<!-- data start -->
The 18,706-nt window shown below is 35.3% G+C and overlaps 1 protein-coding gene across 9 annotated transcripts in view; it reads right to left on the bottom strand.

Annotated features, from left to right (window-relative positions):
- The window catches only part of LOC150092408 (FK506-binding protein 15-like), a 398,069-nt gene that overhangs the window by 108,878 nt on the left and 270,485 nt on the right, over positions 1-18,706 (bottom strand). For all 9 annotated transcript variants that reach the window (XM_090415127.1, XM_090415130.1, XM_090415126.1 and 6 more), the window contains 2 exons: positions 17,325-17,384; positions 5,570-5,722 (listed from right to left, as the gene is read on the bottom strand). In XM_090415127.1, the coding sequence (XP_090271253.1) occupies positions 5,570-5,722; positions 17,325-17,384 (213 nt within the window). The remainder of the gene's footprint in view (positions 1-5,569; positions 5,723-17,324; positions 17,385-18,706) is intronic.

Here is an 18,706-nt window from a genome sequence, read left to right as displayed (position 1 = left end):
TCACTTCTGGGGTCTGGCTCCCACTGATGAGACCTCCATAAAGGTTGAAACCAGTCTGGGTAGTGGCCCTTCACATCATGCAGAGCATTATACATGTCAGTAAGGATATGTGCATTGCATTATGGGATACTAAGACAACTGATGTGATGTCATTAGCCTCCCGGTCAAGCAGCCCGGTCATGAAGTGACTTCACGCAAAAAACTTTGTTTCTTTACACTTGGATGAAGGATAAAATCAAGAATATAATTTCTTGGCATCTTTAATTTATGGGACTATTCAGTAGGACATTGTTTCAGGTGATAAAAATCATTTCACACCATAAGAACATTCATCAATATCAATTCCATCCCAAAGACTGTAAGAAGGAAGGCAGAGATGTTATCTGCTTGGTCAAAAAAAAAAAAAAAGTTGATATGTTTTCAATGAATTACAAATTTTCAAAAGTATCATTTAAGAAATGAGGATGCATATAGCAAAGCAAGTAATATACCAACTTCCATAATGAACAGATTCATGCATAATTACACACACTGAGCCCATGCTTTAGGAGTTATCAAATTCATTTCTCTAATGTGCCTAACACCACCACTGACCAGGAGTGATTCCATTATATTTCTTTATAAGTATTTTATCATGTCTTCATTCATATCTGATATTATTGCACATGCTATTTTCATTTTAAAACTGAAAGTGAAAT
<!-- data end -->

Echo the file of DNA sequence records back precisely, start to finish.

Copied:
The 18,706-nt window shown below is 35.3% G+C and overlaps 1 protein-coding gene across 9 annotated transcripts in view; it reads right to left on the bottom strand.

Annotated features, from left to right (window-relative positions):
- The window catches only part of LOC150092408 (FK506-binding protein 15-like), a 398,069-nt gene that overhangs the window by 108,878 nt on the left and 270,485 nt on the right, over positions 1-18,706 (bottom strand). For all 9 annotated transcript variants that reach the window (XM_090415127.1, XM_090415130.1, XM_090415126.1 and 6 more), the window contains 2 exons: positions 17,325-17,384; positions 5,570-5,722 (listed from right to left, as the gene is read on the bottom strand). In XM_090415127.1, the coding sequence (XP_090271253.1) occupies positions 5,570-5,722; positions 17,325-17,384 (213 nt within the window). The remainder of the gene's footprint in view (positions 1-5,569; positions 5,723-17,324; positions 17,385-18,706) is intronic.

Here is an 18,706-nt window from a genome sequence, read left to right as displayed (position 1 = left end):
TCACTTCTGGGGTCTGGCTCCCACTGATGAGACCTCCATAAAGGTTGAAACCAGTCTGGGTAGTGGCCCTTCACATCATGCAGAGCATTATACATGTCAGTAAGGATATGTGCATTGCATTATGGGATACTAAGACAACTGATGTGATGTCATTAGCCTCCCGGTCAAGCAGCCCGGTCATGAAGTGACTTCACGCAAAAAACTTTGTTTCTTTACACTTGGATGAAGGATAAAATCAAGAATATAATTTCTTGGCATCTTTAATTTATGGGACTATTCAGTAGGACATTGTTTCAGGTGATAAAAATCATTTCACACCATAAGAACATTCATCAATATCAATTCCATCCCAAAGACTGTAAGAAGGAAGGCAGAGATGTTATCTGCTTGGTCAAAAAAAAAAAAAAAGTTGATATGTTTTCAATGAATTACAAATTTTCAAAAGTATCATTTAAGAAATGAGGATGCATATAGCAAAGCAAGTAATATACCAACTTCCATAATGAACAGATTCATGCATAATTACACACACTGAGCCCATGCTTTAGGAGTTATCAAATTCATTTCTCTAATGTGCCTAACACCACCACTGACCAGGAGTGATTCCATTATATTTCTTTATAAGTATTTTATCATGTCTTCATTCATATCTGATATTATTGCACATGCTATTTTCATTTTAAAACTGAAAGTGAAAT